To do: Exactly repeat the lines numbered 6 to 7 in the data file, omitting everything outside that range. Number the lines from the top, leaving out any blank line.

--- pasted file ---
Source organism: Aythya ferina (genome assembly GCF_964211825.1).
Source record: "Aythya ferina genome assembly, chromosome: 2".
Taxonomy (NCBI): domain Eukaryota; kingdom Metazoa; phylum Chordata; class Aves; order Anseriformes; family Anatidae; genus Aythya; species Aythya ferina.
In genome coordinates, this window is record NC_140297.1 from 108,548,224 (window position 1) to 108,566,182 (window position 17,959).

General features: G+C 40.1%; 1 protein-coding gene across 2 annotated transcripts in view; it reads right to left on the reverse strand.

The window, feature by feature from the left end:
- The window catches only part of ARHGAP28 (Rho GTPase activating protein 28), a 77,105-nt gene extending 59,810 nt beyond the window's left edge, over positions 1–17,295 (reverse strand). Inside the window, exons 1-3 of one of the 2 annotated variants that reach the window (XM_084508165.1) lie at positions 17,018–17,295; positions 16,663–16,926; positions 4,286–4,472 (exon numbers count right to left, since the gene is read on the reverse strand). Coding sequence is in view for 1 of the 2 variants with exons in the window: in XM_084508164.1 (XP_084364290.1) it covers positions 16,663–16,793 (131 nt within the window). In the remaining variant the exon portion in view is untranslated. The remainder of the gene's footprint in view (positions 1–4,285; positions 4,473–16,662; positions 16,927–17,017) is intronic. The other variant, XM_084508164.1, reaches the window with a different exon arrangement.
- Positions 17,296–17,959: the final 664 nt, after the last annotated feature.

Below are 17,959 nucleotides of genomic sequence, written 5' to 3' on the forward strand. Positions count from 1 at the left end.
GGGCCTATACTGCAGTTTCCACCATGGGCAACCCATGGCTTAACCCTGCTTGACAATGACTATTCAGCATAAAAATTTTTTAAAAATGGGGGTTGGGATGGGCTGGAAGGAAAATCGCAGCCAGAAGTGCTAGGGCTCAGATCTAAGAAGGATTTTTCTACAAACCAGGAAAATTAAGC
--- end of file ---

The window, feature by feature from the left end:
- The window catches only part of ARHGAP28 (Rho GTPase activating protein 28), a 77,105-nt gene extending 59,810 nt beyond the window's left edge, over positions 1–17,295 (reverse strand). Inside the window, exons 1-3 of one of the 2 annotated variants that reach the window (XM_084508165.1) lie at positions 17,018–17,295; positions 16,663–16,926; positions 4,286–4,472 (exon numbers count right to left, since the gene is read on the reverse strand). Coding sequence is in view for 1 of the 2 variants with exons in the window: in XM_084508164.1 (XP_084364290.1) it covers positions 16,663–16,793 (131 nt within the window). In the remaining variant the exon portion in view is untranslated. The remainder of the gene's footprint in view (positions 1–4,285; positions 4,473–16,662; positions 16,927–17,017) is intronic. The other variant, XM_084508164.1, reaches the window with a different exon arrangement.